Misspoken names for an ego boost
Repeat after me ... SCAPP-oose (not Skuh-POOSE)
Some of my old friends down south are having a conniption fit over the way members of the news media have been pronouncing the name of their state, Nevada, the latest stop on the presidential primary tour.
Anybody who has lived in the Silver State longer than an hour will tell you the correct pronunciation is Nuh-VAD-uh, not Nuh-VAH-da, as some misinformed media personalities referred to it on national TV during their coverage of the state's presidential caucuses.
If the great 16th century playwright William Shakespeare were alive today, he would probably say it doesn't really matter whether East Coast commentators know how to pronounce Nevada, that what we call a rose by any other name would smell as sweet. In other words, what matters is what something is, not what it is called.
People from the great state of Nevada probably find little consolation in Shakespeare's words and figure those dummies from New York are misinformed, lazy or both.
I know how they feel. People have misspelling and mispronouncing my name since I was old enough to spell.
I remember at the age of 12 being listed in a Little League program with the last name Stewart, rather than Swart.
Now it's true that my granddad looked like the actor Jimmy Stewart, but my last name is Swart. Or, as my wife likes to say, 'sart with an 'S' on front of it.' Thank you so much, honey!
My good name has been bastardized in all kinds of ways: Swartz (sorry, no Z, please), Schwartz, and Schwart. I also used to get mail from a newspaper equipment supplier addressed to Rick Smart - I liked that one, except when people around the office saw it and laughed with a tone and intensity that was, frankly, a little disturbing.
To add insult to injury, people also mispronounced the place where I grew up - Wallowa County. The most common mispronunciation was wallow-uh, like something a pig would do in the mud wallow. Wa-low-a was another way it was often misspoken. Some even messed it up by saying Wall-lall-a, as in LaLa Land, which sounds like a speech impediment, a tongue tumor, ignorance or sloth. Maybe they were getting us confused with the Washington prison town of Walla Walla and or the Willamette Valley town of Molalla - Wa-mo-lala-lala. Or maybe they'd had too much to drink or were on drugs. By the way, is that Will-AM-ette or Willa-mette?
These foreigners could have been illegal aliens because they didn't do any better with Imnaha, a little town in the breaks of Hells Canyon (not Hell's Canyon - it does not belong to the devil), whose claim to fame is the annual bear and rattlesnake feed. Outsiders had a terrible time with Imnaha, properly pronounced Im-NAH-ha, as opposed to Im-na-HA.
In fairness, both names are Nez Perce Indian names - Native American - and most Americans don't speak Native American very well, at least not anymore.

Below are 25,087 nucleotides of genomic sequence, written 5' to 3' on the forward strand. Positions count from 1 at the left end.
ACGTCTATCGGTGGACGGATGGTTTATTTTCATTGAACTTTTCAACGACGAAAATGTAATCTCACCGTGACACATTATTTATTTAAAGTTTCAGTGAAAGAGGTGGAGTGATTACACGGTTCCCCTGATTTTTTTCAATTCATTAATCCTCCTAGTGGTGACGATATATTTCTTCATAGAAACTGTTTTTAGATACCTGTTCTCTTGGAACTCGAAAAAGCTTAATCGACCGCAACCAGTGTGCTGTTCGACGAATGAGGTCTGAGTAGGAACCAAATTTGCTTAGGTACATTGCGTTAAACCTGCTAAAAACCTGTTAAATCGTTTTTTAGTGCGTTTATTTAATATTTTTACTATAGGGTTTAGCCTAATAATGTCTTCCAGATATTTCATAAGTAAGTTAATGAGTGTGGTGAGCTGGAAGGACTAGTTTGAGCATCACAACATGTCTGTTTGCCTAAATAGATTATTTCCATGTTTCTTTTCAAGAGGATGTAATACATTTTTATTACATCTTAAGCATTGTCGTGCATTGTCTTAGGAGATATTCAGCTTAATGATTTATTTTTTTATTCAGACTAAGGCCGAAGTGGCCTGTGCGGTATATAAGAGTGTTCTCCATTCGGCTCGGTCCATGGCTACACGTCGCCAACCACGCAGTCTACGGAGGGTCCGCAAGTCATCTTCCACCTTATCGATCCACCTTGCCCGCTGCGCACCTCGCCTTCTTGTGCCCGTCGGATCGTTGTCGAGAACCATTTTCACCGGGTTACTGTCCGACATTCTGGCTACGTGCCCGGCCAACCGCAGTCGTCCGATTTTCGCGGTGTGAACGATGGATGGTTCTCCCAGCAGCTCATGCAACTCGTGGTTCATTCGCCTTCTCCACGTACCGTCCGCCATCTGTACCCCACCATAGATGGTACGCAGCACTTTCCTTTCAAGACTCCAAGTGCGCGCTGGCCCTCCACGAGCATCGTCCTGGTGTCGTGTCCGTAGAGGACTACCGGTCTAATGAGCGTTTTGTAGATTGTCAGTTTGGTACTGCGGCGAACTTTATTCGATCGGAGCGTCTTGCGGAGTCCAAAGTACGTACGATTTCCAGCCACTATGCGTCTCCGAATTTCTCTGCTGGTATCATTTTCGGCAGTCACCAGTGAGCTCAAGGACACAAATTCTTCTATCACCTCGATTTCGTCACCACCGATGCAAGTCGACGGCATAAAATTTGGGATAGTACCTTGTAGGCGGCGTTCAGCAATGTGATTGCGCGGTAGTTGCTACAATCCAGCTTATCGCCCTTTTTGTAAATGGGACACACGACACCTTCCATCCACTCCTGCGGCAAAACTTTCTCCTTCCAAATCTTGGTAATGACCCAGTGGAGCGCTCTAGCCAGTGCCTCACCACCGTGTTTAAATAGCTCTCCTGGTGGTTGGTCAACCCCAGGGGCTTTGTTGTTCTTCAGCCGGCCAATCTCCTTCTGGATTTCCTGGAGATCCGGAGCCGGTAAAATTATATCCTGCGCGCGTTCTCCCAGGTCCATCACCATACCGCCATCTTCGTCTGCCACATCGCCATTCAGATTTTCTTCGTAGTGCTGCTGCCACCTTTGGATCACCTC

Scappoose, a Chinook Indian name that means gravelly plain, is a classic example of this and is a name that gets butchered all the time. I cringe at meetings in Portland where my colleagues refer to Skuh-POOSE, instead of SCAPP-oose. Every time I hear this it sounds like someone scratching their fingernails on a blackboard. My first thought is, don't they watch TV. The Portland news channels seem to get it right. Then I think about correcting them but keep quiet because I don't want to sound pretentious or condescending. Then my sarcastic inner voice pipes up, 'I wonder if they would show off their ignorance by referring to an Indian baby as a pa-POOSE instead of a PAPP-oose.
Speaking of Indian names, all I could do was shake my head the other day when a network TV commentator referred to the central Oregon town of Madras (MAD-russ) as MaDRAS, a pronunciation that sounded to me like the words a woman from the Ozarks would use to describe a garment that belonged to her, 'I think I'll go put on m'drass.'
I have a friend who used to give me a hard time for calling the Emerald State and our nation's capital WARSH-ington, instead of WASH-ington. Yup, I gotta admit, it made me sound a little backward. Ironically, this person would call my home state ORY-GONE, instead of ORi-GUN; we've all heard that gaffe. She was from Ohio, where people refer to Oregon, Washington and California collectively as the 'Left Coast.' They also think cowboys and Indians are still riding around on horses and shooting at each other out here.
I recently traveled to Louisiana and was pretty confident I had it right by calling that state Lou-Zee-Anna instead of Louise-E-Anna. I could be wrong about that, but it doesn't matter; they'll never see me again.
I have to admit that there is a part of me that secretly likes to see and hear people misspell and mispronounce names and words because it helps me to feel more worldly and better educated than them. It's like comfort food for my ego, which always enjoys a good meal now and again.